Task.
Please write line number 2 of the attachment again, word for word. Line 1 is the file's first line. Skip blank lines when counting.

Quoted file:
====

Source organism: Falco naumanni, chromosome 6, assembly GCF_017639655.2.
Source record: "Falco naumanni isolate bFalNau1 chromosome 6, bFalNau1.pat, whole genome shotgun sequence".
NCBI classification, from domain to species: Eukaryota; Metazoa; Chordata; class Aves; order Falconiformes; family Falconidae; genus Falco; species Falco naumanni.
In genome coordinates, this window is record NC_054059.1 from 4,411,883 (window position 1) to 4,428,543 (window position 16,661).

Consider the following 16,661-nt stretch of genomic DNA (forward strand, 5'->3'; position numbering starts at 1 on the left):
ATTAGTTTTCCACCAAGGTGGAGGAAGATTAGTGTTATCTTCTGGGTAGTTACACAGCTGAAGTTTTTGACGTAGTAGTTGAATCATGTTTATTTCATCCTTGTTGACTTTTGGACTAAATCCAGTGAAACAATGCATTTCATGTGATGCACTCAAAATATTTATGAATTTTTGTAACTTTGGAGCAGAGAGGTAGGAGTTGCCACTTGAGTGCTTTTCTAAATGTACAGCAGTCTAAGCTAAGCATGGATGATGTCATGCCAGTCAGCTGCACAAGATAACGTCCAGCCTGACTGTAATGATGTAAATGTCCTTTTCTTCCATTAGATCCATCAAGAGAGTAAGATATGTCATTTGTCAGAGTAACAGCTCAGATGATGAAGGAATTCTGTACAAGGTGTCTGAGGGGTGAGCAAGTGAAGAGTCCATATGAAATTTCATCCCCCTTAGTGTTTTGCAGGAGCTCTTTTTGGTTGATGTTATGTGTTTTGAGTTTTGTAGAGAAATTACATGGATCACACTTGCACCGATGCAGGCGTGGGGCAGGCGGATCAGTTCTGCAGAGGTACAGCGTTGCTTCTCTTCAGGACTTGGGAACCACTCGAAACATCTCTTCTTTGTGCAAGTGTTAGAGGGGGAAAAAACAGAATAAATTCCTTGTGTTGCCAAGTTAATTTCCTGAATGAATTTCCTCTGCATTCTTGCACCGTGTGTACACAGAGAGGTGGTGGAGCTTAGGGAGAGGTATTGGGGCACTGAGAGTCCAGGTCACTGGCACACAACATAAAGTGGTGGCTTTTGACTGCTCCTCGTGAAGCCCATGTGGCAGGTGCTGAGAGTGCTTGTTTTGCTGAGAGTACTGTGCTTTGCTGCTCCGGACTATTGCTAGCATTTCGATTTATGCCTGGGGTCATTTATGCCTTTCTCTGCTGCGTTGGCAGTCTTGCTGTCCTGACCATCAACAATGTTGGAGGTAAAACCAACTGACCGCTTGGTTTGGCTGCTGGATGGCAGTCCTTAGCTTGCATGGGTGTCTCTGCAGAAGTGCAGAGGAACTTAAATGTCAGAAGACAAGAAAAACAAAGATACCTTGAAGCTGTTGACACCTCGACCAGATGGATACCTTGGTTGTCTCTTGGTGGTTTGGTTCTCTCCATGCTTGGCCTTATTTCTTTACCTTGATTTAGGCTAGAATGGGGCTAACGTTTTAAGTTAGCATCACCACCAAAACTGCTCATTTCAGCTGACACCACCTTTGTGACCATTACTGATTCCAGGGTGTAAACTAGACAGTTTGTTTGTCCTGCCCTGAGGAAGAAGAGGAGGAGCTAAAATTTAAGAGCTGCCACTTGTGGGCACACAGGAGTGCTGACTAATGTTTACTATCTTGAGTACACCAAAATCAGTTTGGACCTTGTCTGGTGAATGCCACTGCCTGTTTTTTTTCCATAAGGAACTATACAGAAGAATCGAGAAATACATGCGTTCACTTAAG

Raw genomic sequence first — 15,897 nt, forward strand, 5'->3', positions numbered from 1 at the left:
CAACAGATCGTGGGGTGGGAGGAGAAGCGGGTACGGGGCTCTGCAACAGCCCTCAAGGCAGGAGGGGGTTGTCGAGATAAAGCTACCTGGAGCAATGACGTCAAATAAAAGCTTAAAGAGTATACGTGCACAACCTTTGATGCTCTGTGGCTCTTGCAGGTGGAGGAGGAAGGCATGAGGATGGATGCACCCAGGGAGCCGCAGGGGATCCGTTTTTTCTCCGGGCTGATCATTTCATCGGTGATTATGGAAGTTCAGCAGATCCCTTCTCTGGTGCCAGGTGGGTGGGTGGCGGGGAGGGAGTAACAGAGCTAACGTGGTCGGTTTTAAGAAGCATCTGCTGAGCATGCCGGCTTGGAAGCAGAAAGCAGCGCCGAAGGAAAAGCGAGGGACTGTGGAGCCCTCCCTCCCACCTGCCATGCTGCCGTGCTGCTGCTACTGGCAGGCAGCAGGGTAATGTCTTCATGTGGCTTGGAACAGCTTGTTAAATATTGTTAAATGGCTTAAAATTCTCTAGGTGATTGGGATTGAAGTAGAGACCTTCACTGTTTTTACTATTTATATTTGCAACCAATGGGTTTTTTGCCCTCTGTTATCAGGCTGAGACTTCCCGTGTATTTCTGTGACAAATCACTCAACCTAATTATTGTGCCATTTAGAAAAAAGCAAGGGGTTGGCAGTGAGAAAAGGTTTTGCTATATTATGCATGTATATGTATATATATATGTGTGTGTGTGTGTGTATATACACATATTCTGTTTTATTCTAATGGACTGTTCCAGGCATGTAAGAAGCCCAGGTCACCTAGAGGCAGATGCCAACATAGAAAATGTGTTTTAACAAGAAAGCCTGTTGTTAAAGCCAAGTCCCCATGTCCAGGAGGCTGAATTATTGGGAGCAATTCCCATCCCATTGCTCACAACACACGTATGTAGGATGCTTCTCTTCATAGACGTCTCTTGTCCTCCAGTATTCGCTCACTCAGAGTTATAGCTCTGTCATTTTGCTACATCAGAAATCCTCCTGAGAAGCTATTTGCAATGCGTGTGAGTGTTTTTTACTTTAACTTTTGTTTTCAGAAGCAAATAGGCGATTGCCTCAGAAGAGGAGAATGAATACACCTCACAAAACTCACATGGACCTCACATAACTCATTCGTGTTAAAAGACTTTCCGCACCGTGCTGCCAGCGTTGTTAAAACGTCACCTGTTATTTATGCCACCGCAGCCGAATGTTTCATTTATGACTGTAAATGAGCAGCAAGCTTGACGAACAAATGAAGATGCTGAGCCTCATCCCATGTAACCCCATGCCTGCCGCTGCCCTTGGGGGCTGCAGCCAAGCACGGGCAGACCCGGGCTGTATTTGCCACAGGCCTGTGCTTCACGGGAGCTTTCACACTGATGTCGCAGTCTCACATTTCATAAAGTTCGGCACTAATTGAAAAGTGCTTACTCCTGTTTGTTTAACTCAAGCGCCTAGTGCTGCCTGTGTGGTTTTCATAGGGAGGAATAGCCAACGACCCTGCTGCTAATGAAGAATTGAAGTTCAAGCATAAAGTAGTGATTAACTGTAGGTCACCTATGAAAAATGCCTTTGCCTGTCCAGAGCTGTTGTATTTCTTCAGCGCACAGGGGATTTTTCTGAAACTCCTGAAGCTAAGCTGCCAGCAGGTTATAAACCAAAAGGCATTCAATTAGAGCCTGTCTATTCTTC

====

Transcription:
Source record: "Falco naumanni isolate bFalNau1 chromosome 6, bFalNau1.pat, whole genome shotgun sequence".